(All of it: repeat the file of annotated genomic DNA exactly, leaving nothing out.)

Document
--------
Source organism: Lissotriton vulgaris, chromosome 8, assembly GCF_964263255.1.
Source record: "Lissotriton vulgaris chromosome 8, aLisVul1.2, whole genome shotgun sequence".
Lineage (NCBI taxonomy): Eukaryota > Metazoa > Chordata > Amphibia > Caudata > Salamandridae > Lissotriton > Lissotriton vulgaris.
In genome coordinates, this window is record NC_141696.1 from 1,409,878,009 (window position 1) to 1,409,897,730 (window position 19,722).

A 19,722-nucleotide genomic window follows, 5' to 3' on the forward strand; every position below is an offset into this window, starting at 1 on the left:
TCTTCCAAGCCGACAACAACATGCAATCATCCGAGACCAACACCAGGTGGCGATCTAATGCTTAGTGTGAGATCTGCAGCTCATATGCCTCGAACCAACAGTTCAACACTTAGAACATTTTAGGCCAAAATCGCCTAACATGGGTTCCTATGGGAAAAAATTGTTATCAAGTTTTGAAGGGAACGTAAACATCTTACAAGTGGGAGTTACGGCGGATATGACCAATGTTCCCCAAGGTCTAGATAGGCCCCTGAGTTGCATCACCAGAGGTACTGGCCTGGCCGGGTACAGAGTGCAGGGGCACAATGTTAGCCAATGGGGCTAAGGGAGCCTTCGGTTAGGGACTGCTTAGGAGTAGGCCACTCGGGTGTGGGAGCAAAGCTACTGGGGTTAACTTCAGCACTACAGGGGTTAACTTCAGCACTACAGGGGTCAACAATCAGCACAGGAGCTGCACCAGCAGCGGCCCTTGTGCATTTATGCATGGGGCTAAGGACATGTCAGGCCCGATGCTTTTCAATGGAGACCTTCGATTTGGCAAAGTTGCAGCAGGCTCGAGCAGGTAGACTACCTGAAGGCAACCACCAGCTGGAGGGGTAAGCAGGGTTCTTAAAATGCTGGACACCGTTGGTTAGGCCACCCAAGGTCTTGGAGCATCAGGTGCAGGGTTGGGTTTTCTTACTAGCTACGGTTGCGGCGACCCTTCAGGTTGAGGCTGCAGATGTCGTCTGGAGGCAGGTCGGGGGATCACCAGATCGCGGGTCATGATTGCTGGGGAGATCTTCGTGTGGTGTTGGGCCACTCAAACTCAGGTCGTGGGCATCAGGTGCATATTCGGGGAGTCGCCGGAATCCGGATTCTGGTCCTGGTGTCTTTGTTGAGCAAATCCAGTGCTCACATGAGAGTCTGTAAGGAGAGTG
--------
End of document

Source organism: Lissotriton vulgaris, chromosome 8, assembly GCF_964263255.1.
Source record: "Lissotriton vulgaris chromosome 8, aLisVul1.2, whole genome shotgun sequence".
Lineage (NCBI taxonomy): Eukaryota > Metazoa > Chordata > Amphibia > Caudata > Salamandridae > Lissotriton > Lissotriton vulgaris.
In genome coordinates, this window is record NC_141696.1 from 1,409,878,009 (window position 1) to 1,409,897,730 (window position 19,722).

A 19,722-nucleotide genomic window follows, 5' to 3' on the forward strand; every position below is an offset into this window, starting at 1 on the left:
TCTTCCAAGCCGACAACAACATGCAATCATCCGAGACCAACACCAGGTGGCGATCTAATGCTTAGTGTGAGATCTGCAGCTCATATGCCTCGAACCAACAGTTCAACACTTAGAACATTTTAGGCCAAAATCGCCTAACATGGGTTCCTATGGGAAAAAATTGTTATCAAGTTTTGAAGGGAACGTAAACATCTTACAAGTGGGAGTTACGGCGGATATGACCAATGTTCCCCAAGGTCTAGATAGGCCCCTGAGTTGCATCACCAGAGGTACTGGCCTGGCCGGGTACAGAGTGCAGGGGCACAATGTTAGCCAATGGGGCTAAGGGAGCCTTCGGTTAGGGACTGCTTAGGAGTAGGCCACTCGGGTGTGGGAGCAAAGCTACTGGGGTTAACTTCAGCACTACAGGGGTTAACTTCAGCACTACAGGGGTCAACAATCAGCACAGGAGCTGCACCAGCAGCGGCCCTTGTGCATTTATGCATGGGGCTAAGGACATGTCAGGCCCGATGCTTTTCAATGGAGACCTTCGATTTGGCAAAGTTGCAGCAGGCTCGAGCAGGTAGACTACCTGAAGGCAACCACCAGCTGGAGGGGTAAGCAGGGTTCTTAAAATGCTGGACACCGTTGGTTAGGCCACCCAAGGTCTTGGAGCATCAGGTGCAGGGTTGGGTTTTCTTACTAGCTACGGTTGCGGCGACCCTTCAGGTTGAGGCTGCAGATGTCGTCTGGAGGCAGGTCGGGGGATCACCAGATCGCGGGTCATGATTGCTGGGGAGATCTTCGTGTGGTGTTGGGCCACTCAAACTCAGGTCGTGGGCATCAGGTGCATATTCGGGGAGTCGCCGGAATCCGGATTCTGGTCCTGGTGTCTTTGTTGAGCAAATCCAGTGCTCACATGAGAGTCTGTAAGGAGAGTG